Get in the Boat

That day when evening came, he said to his disciples, “Let us go over to the other side.” – Mark 4:35

By Jay Ide

A recent sermon by Fr. Chris regarding Biblical Strategies for Success recalled something that happened many years ago. It has two parts, but they really are part of the same narrative.

I was an ‘office boy’ to the campus chaplain at ORU my junior and senior years. During finals at the end of my junior year, Brother Bob called me into his office and asked me study with another student (‘Jim’) who was struggling. “You can use my office, 24/7. Eat with him. Stay with him until finals were over. Don’t let him out of your sight “I recalled being told. I knew this upper classman well enough. Jim was superior student, a senior. While from Indiana, his parents were raised in Iowa less than 30 miles from where I was born. I couldn’t imagine him struggling at anything. Moreover, his coursework was more advanced than mine. I wasn’t sure what if any value I would bring. And besides, my exams were almost over, and I had them in the bag. It would mean staying on a few more days rather than going back home to Iowa and my well-paying summer job. But I agreed, grumbling and whining at least in my head. I drank coffee for the first time in my life and slept little for the next 72 hours. He passed and graduated a few day later, and I have never seen Jim since.

Here’s the other story:

A year later, my grandmother in Iowa called to ask me what was going on. You see, a couple had just left her house. They stopped by, thinking that residents of that house were my parents. They related to Grandma how Jay had saved their son’s life during a time of deep depression. They were in the area visiting relatives and felt that a personal ‘thank you’ was needed.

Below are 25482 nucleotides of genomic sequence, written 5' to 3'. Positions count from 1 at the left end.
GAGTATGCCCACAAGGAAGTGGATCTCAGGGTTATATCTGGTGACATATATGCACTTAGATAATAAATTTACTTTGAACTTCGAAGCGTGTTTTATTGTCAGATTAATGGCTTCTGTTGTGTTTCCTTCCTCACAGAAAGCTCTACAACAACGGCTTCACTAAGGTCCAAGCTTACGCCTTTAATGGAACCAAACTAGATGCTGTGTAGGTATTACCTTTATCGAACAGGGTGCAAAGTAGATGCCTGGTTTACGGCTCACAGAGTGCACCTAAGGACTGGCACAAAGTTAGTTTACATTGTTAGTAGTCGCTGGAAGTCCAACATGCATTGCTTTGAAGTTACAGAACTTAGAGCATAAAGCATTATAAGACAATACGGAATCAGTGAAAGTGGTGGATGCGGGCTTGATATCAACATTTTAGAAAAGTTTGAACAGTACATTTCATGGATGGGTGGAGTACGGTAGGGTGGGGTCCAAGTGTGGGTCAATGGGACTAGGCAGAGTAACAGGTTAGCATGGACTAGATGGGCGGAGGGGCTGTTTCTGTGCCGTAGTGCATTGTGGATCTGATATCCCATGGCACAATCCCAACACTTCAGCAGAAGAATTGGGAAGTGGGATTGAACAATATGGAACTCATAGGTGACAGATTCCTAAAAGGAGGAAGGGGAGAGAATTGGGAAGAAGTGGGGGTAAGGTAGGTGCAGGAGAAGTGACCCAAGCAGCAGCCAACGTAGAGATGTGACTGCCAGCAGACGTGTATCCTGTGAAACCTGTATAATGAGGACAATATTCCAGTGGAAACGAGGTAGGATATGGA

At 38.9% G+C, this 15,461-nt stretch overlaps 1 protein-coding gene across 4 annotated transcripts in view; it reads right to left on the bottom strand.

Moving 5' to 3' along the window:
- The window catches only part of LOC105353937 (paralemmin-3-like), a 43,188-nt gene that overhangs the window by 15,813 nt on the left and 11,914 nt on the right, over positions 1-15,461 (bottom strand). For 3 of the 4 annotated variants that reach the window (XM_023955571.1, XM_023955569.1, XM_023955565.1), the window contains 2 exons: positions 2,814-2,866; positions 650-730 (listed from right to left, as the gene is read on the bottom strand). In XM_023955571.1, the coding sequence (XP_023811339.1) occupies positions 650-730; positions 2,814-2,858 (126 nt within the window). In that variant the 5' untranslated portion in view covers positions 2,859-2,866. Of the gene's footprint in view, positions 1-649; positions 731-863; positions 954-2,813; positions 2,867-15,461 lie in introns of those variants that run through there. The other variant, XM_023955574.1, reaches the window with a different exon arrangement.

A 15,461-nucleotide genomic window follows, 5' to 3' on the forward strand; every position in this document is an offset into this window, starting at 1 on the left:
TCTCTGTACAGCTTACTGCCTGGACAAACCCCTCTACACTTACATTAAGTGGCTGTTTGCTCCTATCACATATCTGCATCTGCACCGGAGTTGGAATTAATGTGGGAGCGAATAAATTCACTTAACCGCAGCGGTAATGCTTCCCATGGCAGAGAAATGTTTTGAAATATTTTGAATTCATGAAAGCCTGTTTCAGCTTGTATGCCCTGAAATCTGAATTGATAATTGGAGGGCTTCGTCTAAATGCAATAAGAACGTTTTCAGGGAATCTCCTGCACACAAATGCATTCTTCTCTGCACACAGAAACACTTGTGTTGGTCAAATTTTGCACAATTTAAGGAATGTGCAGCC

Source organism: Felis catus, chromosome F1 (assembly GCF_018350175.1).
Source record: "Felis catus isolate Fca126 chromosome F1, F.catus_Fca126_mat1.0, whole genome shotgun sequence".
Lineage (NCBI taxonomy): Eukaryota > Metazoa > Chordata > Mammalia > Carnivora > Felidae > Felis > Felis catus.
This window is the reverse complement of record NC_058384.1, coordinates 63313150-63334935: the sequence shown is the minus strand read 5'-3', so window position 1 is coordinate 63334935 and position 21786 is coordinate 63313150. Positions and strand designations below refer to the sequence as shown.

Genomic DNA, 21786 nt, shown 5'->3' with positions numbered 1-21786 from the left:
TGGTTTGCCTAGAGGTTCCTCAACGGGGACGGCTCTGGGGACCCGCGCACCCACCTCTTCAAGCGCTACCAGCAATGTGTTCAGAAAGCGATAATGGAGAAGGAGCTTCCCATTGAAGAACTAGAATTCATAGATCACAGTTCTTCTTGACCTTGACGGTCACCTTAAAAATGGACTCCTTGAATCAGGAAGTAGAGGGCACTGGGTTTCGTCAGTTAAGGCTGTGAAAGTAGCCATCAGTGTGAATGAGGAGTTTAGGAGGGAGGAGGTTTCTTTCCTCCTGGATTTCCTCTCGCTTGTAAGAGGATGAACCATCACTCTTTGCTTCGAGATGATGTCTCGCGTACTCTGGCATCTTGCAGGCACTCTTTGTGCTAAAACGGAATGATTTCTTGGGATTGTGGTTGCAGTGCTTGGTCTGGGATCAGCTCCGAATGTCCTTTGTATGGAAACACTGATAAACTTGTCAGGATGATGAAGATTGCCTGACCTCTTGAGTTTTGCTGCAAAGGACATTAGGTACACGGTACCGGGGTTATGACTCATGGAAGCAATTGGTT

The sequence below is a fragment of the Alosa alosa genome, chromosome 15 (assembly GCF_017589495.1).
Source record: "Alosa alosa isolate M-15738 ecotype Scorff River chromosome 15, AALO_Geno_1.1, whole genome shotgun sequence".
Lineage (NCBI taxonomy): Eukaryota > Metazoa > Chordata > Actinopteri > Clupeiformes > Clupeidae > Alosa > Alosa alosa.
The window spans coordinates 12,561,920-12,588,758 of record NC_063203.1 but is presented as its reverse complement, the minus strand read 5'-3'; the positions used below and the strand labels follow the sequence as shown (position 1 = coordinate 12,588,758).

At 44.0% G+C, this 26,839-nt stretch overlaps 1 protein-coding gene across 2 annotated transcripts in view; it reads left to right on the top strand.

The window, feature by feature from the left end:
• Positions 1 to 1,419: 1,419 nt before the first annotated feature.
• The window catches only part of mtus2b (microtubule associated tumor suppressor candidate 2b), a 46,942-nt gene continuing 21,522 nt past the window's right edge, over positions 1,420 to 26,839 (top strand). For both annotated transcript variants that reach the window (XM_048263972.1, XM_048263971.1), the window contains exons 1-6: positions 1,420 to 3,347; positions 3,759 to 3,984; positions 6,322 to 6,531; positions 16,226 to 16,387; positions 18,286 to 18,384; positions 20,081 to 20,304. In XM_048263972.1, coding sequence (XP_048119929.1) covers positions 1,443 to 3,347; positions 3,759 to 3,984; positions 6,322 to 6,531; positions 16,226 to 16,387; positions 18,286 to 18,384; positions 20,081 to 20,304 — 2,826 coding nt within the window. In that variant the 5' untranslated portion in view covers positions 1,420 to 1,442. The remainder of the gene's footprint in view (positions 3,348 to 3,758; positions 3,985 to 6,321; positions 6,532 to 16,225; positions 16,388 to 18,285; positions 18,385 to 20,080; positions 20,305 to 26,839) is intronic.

Brother Bob never told me about depression, suicidal thoughts, or any such thing. Nor did he mention it after the fact other than thanking me for helping. He knew Jim was at risk. He knew I was a decent student as he previously sent other students for help. How different my response might have been had I known the whole story? Would I have agreed? Would I have acted differently during that time together? I might have agreed to the former, but I would probably have really messed up the latter.

When Jesus called his disciple to get in the boat to cross the lake, did he take time to detail them of the seaworthiness of the boat? Did he brief them on the upcoming weather? No, he just said, “Get in the boat. We’re going over there.”

At times, God’s calling to us can be painfully devoid of details. If the challenges ahead were well known, the boat might never sail at all. But Jesus is getting in the boat, not because the boat is sound, or that
it’s manned with a great crew, or the weather is going to favorable or even that it’s going to a great destination. All those questions point to self-orientation. What’s in it for me? What might I lose in doing so? In my instance, my self-centeredness disallowed me to discern Jim’s need.
Jesus is getting into the boat because He’s got somewhere he wants to go, something He wants to do. Where is Jesus moving in your life? Has He asked you to join him? Don’t question the soundness of the venture. Instead, take that first step. Get in the boat too. Make that journey with the confidence that Jesus is in the boat as well.

Postscript: Jim is a university president today.